Training Training Training, Practice Practice Practice.
 

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Having been in a situation like this myself a few years ago and 15k miles earlier, I know exactly what you are going through. The gear helps. What i found myself wondering is what if this? What if that? How the hell did I do this or that? One thing I remembered which i credit for still being here is what I learned out of the MSF class was LOOK where you want to go. In watching your video the first time, I did not see the guy sitting on the road in on the first pass through the video because I was watching the line/rider in front of you. I had no clue he was there till apex of the turn. It appears you saw him sooner and didn't keep on your line. I agree you went in hot but the bike could have pulled you right through it with the right line even at that speed. The counter-steering video posted earlier helps a lot. It opened my eyes and I wished they went over it in class. In time you will get better and you will look back and laugh knowing this won't happen again due to your mistake as you will be better prepared for it next time.

Get back on the horse....
 

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Target fixation, maybe. Panic is what I saw, you froze at the controls, no turning and no braking inputs. You had plenty of time and room to stop and or turn. You didn't look where you needed to go to escape you looked yourself into the wreck. My opinion. You go where you look, when you look through the turn you go through the turn.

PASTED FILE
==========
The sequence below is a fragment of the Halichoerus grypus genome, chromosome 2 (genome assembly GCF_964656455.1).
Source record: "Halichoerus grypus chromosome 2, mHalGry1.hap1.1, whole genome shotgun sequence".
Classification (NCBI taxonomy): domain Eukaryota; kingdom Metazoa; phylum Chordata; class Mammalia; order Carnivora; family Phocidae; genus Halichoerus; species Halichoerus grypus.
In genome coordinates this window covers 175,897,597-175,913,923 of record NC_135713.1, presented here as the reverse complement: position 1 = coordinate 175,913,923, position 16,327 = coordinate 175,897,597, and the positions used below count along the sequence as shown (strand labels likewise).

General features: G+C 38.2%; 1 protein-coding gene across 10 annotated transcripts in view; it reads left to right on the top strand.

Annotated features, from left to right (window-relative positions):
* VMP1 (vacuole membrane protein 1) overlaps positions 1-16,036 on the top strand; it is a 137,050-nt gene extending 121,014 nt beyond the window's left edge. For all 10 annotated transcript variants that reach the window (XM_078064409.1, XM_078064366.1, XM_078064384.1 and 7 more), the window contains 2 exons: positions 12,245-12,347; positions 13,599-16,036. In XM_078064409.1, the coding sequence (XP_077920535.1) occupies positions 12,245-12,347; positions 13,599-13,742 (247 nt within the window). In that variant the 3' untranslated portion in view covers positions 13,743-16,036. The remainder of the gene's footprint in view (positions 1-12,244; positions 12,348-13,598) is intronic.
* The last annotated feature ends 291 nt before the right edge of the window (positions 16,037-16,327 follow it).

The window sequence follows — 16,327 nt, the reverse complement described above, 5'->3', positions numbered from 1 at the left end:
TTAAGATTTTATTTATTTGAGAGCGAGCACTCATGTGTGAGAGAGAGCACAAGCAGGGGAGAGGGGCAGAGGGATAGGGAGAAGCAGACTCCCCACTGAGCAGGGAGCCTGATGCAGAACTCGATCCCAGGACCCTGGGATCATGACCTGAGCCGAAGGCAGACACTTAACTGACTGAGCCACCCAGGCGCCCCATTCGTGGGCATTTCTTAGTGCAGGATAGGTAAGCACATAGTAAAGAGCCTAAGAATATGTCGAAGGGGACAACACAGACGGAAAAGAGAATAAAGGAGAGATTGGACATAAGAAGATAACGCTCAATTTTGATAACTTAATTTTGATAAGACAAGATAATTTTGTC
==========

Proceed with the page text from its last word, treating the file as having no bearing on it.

Also I think you may have too much motorcycle for you're experience /talent level. I personally started out with a Honda S90 as my first street motorcycle then a Yamaha 125 Street twin, then a 305 Honda Superhawk. My point is start slow learn the craft crawl, creep, walk, run. Know you're limits. Oh and limit riding with buddies. Unless y'all show a Huge amount of self control it's best to learn alone.
 

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Target fixation, maybe. Panic is what I saw, you froze at the controls, no turning and no braking inputs. You had plenty of time and room to stop and or turn. You didn't look where you needed to go to escape you looked yourself into the wreck. My opinion. You go where you look, when you look through the turn you go through the turn.